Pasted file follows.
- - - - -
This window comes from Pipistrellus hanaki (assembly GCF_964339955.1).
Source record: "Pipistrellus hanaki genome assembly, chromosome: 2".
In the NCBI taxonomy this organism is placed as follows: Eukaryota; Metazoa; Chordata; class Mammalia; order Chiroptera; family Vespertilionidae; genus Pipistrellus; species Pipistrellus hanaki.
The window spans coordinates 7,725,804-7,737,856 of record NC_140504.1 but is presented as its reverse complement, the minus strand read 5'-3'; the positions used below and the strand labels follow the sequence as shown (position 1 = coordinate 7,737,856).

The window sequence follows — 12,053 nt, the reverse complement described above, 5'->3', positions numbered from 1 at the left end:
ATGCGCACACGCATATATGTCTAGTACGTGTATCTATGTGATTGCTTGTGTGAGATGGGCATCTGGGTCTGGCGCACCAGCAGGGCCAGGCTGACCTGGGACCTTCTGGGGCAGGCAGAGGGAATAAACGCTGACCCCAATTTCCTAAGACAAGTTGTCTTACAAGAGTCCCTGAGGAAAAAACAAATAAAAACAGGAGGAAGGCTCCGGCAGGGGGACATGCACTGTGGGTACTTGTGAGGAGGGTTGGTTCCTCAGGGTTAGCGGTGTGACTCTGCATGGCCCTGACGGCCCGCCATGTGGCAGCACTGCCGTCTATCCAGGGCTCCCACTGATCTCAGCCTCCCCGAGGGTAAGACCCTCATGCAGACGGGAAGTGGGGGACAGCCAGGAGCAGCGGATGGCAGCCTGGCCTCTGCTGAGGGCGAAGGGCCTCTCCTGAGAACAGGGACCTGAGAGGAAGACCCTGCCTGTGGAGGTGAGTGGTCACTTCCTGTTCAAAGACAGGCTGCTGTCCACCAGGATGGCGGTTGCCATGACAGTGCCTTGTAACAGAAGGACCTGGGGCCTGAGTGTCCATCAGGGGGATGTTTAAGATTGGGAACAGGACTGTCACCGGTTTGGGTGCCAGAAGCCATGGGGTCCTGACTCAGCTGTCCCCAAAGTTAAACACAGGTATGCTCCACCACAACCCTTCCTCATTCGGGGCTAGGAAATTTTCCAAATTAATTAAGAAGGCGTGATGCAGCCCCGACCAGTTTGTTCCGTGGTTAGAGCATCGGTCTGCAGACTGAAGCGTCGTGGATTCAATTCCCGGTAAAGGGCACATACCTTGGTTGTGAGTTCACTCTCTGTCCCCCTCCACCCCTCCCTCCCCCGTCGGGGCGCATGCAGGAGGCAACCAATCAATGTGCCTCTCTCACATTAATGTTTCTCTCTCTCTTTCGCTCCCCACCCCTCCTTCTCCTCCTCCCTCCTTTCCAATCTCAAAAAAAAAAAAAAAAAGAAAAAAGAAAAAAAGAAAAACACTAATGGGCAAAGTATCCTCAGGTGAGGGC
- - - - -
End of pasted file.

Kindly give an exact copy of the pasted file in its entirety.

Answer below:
This window comes from Pipistrellus hanaki (assembly GCF_964339955.1).
Source record: "Pipistrellus hanaki genome assembly, chromosome: 2".
In the NCBI taxonomy this organism is placed as follows: Eukaryota; Metazoa; Chordata; class Mammalia; order Chiroptera; family Vespertilionidae; genus Pipistrellus; species Pipistrellus hanaki.
The window spans coordinates 7,725,804-7,737,856 of record NC_140504.1 but is presented as its reverse complement, the minus strand read 5'-3'; the positions used below and the strand labels follow the sequence as shown (position 1 = coordinate 7,737,856).

The window sequence follows — 12,053 nt, the reverse complement described above, 5'->3', positions numbered from 1 at the left end:
ATGCGCACACGCATATATGTCTAGTACGTGTATCTATGTGATTGCTTGTGTGAGATGGGCATCTGGGTCTGGCGCACCAGCAGGGCCAGGCTGACCTGGGACCTTCTGGGGCAGGCAGAGGGAATAAACGCTGACCCCAATTTCCTAAGACAAGTTGTCTTACAAGAGTCCCTGAGGAAAAAACAAATAAAAACAGGAGGAAGGCTCCGGCAGGGGGACATGCACTGTGGGTACTTGTGAGGAGGGTTGGTTCCTCAGGGTTAGCGGTGTGACTCTGCATGGCCCTGACGGCCCGCCATGTGGCAGCACTGCCGTCTATCCAGGGCTCCCACTGATCTCAGCCTCCCCGAGGGTAAGACCCTCATGCAGACGGGAAGTGGGGGACAGCCAGGAGCAGCGGATGGCAGCCTGGCCTCTGCTGAGGGCGAAGGGCCTCTCCTGAGAACAGGGACCTGAGAGGAAGACCCTGCCTGTGGAGGTGAGTGGTCACTTCCTGTTCAAAGACAGGCTGCTGTCCACCAGGATGGCGGTTGCCATGACAGTGCCTTGTAACAGAAGGACCTGGGGCCTGAGTGTCCATCAGGGGGATGTTTAAGATTGGGAACAGGACTGTCACCGGTTTGGGTGCCAGAAGCCATGGGGTCCTGACTCAGCTGTCCCCAAAGTTAAACACAGGTATGCTCCACCACAACCCTTCCTCATTCGGGGCTAGGAAATTTTCCAAATTAATTAAGAAGGCGTGATGCAGCCCCGACCAGTTTGTTCCGTGGTTAGAGCATCGGTCTGCAGACTGAAGCGTCGTGGATTCAATTCCCGGTAAAGGGCACATACCTTGGTTGTGAGTTCACTCTCTGTCCCCCTCCACCCCTCCCTCCCCCGTCGGGGCGCATGCAGGAGGCAACCAATCAATGTGCCTCTCTCACATTAATGTTTCTCTCTCTCTTTCGCTCCCCACCCCTCCTTCTCCTCCTCCCTCCTTTCCAATCTCAAAAAAAAAAAAAAAAAGAAAAAAGAAAAAAAGAAAAACACTAATGGGCAAAGTATCCTCAGGTGAGGGC